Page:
Press "Enter" to skip to content

Day: September 20, 2022

Format_TimeSpan in KQL

Robert Cain continues a series on KQL:

If you refer back to my post Fun With KQL – DateTime Arithmetic, you may recall that when you perform any math with datetime data types, such as subtracting one date from another to get the amount of elapsed time, the resulting data type is a timespan.

In this post, we’ll see how to format timespan data types using the format_timespan function.

As always, Robert teaches by example here so go ahead and check that out.

Comments closed

Keyboard Focus on Controls in Shiny

Thomas Williams wants to take control:

It is possible – though not the default – set set keyboard focus on load to a control in an R Markdown web page rendered with Shiny.

Setting keyboard focus when an R Markdown page is loaded is beneficial to users, who can start interacting with the page without having to first click the control.

Click through to learn how. This is one of the biggest losses we have in the GUI era: that you have a mouse necessitates using the mouse for everything. But that’s a “get off my lawn” rant for another day.

Comments closed

Auto-Scaling SQL Managed Instances

Amanda Ibrahim answers a customer request:

If the customer needs to configure auto scaling for SQL Managed Instance, where the vCores can be increase and decrease automatically on specific time.

Read on to learn how. This can be useful for dev environments or places where your use case has “office hours”—that is, 90% of your activity takes place during a block of 4-12 hours—and you can afford the time in which the service is unavailable due to scaling.

Comments closed

Getting Started with SQL Server

Lee Markum helps out people new to SQL Server:

I see a lot of questions on data related Reddit forums and data science groups on LinkedIn about how to get started with SQL. Certainly these people mean that they want to learn the SQL language. I don’t think you can do that long term without setting up a home lab. You need your own place to experiment beyond what you can do in an online tutorial where you’re typing into a web browser, for example.

By the time you finish this post, you will be able to install SQL Server for use as a home lab for learning T-SQL and administration of the server environment.

Click through for a step-by-step guide. There’s a lot to learn after walking through this guide but you’ve got to start somewhere.

Comments closed

Tips for using Synapse Database Templates

James Serra provides some guidance:

I had previously blogged about Azure Synapse Analytics database templates, and wanted to follow-up with some notes and tips on that feature as I have been involved on a project that is using it:

– Purview does not yet pull in the metadata for database templates (table/field descriptions and table relationships). Right now it pulls in the metadata as if it was a SQL table or as if it was a file in ADLS. Both just have the basic information supported by those types. The SQL one is probably preferred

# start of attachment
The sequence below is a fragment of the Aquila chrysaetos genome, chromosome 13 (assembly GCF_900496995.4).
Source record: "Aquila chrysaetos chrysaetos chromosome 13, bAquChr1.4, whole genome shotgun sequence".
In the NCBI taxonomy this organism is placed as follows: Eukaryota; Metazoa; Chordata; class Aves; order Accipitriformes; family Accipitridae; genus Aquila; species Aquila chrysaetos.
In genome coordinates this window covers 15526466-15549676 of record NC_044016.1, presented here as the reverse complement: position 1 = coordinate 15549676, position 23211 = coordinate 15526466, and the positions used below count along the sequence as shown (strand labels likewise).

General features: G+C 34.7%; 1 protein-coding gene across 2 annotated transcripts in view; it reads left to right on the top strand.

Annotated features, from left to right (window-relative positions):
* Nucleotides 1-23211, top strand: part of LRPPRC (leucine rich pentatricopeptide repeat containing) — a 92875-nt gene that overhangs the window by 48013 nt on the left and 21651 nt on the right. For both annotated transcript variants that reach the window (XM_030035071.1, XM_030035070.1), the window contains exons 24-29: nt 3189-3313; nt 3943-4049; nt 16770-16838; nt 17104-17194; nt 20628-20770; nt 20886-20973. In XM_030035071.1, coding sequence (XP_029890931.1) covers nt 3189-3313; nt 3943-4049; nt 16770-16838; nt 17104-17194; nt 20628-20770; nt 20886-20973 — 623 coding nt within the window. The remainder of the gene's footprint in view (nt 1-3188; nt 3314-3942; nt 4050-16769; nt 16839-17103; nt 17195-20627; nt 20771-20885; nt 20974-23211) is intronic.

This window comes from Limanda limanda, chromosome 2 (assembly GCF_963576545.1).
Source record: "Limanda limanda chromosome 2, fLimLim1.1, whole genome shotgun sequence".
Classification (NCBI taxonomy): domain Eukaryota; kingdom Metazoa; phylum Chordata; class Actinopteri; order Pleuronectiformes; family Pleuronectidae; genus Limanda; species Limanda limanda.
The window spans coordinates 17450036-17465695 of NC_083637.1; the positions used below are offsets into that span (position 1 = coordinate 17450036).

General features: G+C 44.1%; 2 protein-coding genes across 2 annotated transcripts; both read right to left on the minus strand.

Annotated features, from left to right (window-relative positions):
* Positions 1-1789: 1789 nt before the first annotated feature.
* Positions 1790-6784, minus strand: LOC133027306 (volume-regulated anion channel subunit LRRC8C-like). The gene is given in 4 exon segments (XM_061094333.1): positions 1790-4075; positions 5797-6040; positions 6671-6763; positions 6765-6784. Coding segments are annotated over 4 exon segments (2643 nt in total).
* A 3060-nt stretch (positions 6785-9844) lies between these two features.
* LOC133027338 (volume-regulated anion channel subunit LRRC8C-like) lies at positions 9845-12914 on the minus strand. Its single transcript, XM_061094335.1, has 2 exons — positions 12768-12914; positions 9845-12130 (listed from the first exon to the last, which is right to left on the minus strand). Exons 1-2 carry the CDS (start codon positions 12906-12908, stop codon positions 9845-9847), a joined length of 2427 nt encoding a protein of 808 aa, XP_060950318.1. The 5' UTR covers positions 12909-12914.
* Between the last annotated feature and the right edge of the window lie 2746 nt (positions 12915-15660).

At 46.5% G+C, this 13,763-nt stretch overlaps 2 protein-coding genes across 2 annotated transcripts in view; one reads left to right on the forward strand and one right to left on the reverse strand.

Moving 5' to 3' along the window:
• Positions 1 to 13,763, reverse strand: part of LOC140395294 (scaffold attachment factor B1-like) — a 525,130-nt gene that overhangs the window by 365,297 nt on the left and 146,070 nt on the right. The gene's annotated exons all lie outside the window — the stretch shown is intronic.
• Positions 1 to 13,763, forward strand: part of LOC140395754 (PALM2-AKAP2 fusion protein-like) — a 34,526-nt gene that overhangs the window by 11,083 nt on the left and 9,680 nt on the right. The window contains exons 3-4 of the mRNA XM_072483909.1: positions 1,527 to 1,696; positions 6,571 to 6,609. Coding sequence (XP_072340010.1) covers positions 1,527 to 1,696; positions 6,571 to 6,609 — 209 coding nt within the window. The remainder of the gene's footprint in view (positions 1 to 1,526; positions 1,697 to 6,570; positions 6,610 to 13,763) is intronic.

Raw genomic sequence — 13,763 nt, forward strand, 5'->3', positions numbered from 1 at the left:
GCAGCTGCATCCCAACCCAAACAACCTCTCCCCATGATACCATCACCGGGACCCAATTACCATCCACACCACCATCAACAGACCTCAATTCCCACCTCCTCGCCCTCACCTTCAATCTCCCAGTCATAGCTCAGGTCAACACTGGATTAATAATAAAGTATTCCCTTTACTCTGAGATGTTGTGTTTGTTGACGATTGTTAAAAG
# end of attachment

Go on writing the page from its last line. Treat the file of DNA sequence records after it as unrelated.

– Power BI does not import the table and field descriptions when connecting to a lake database (where the database templates are stored), but it does import the table relationships. You can see the table descriptions by hovering over the table names in the navigator when importing tables using the “Azure Synapse Analytics workspace (Beta)” connector. Note you are not able to see the table descriptions when hovering over the table names using the “Azure Synapse Analytics SQL” connector. Also note the “Select Related Tables” button does not work in the navigator

Click through for more notes from the field.

Comments closed

T-SQL Tuesday 154 Recap

Glenn Berry summarizes what people are doing with SQL Server 2022:

Back on September 5, 2022, I posted the invitation for T-SQL Tuesday #154 Invitation – SQL Server 2022, which was due on Tuesday, September 12, 2022. I ended up getting eleven blog post responses that I am aware of (including mine). Thank you to everyone who participated! This post will be my T-SQL Tuesday #154 Recap.

Here are the blog posts for #T-SQL Tuesday #154, in alphabetical order by author.

Glenn goes the extra mile by including author photos as well.

Comments closed

Eager Index Spooling

Chad Callihan has a great analogy for eager spools:

Think of a time when you went to someone for help on a problem. Rather than walk you through how to solve the problem, that someone just groans, speeds through solving it for you, and sends you on your way without any explanation.

Did you learn anything? No.

Will you need help again next time that same problem comes up? You bet.

I also like Erik Darling’s explanation that an eager spool is SQL Server’s passive-aggressive way of telling you that you need an index but no, you’re just too busy to create one so I’ll just keep working here all day and do you even call your poor mother anymore?

Comments closed